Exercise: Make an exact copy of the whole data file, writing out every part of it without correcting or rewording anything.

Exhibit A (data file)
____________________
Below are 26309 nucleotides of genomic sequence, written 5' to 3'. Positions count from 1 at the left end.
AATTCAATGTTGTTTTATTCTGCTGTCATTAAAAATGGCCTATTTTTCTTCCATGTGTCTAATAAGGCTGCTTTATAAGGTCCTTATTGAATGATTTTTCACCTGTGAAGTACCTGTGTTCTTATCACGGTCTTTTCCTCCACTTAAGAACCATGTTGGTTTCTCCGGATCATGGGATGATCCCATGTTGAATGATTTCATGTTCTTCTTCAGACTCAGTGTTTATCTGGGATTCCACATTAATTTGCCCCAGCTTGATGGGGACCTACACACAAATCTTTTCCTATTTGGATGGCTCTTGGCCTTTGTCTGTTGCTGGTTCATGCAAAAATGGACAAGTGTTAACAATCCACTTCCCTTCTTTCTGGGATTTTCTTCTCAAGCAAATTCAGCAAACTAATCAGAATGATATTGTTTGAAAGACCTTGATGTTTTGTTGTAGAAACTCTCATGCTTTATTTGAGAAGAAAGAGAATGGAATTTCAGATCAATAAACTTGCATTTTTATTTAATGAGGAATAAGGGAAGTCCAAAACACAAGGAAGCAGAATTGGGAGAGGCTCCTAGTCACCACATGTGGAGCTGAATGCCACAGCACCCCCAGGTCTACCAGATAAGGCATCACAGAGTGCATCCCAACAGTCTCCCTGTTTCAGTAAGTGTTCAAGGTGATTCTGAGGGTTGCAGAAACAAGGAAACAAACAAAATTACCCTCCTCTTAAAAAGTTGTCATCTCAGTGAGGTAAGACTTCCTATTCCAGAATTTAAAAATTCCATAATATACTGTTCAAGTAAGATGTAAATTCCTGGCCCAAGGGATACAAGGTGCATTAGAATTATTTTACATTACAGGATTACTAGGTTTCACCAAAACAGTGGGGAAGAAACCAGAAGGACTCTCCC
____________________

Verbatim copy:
Below are 26309 nucleotides of genomic sequence, written 5' to 3'. Positions count from 1 at the left end.
AATTCAATGTTGTTTTATTCTGCTGTCATTAAAAATGGCCTATTTTTCTTCCATGTGTCTAATAAGGCTGCTTTATAAGGTCCTTATTGAATGATTTTTCACCTGTGAAGTACCTGTGTTCTTATCACGGTCTTTTCCTCCACTTAAGAACCATGTTGGTTTCTCCGGATCATGGGATGATCCCATGTTGAATGATTTCATGTTCTTCTTCAGACTCAGTGTTTATCTGGGATTCCACATTAATTTGCCCCAGCTTGATGGGGACCTACACACAAATCTTTTCCTATTTGGATGGCTCTTGGCCTTTGTCTGTTGCTGGTTCATGCAAAAATGGACAAGTGTTAACAATCCACTTCCCTTCTTTCTGGGATTTTCTTCTCAAGCAAATTCAGCAAACTAATCAGAATGATATTGTTTGAAAGACCTTGATGTTTTGTTGTAGAAACTCTCATGCTTTATTTGAGAAGAAAGAGAATGGAATTTCAGATCAATAAACTTGCATTTTTATTTAATGAGGAATAAGGGAAGTCCAAAACACAAGGAAGCAGAATTGGGAGAGGCTCCTAGTCACCACATGTGGAGCTGAATGCCACAGCACCCCCAGGTCTACCAGATAAGGCATCACAGAGTGCATCCCAACAGTCTCCCTGTTTCAGTAAGTGTTCAAGGTGATTCTGAGGGTTGCAGAAACAAGGAAACAAACAAAATTACCCTCCTCTTAAAAAGTTGTCATCTCAGTGAGGTAAGACTTCCTATTCCAGAATTTAAAAATTCCATAATATACTGTTCAAGTAAGATGTAAATTCCTGGCCCAAGGGATACAAGGTGCATTAGAATTATTTTACATTACAGGATTACTAGGTTTCACCAAAACAGTGGGGAAGAAACCAGAAGGACTCTCCC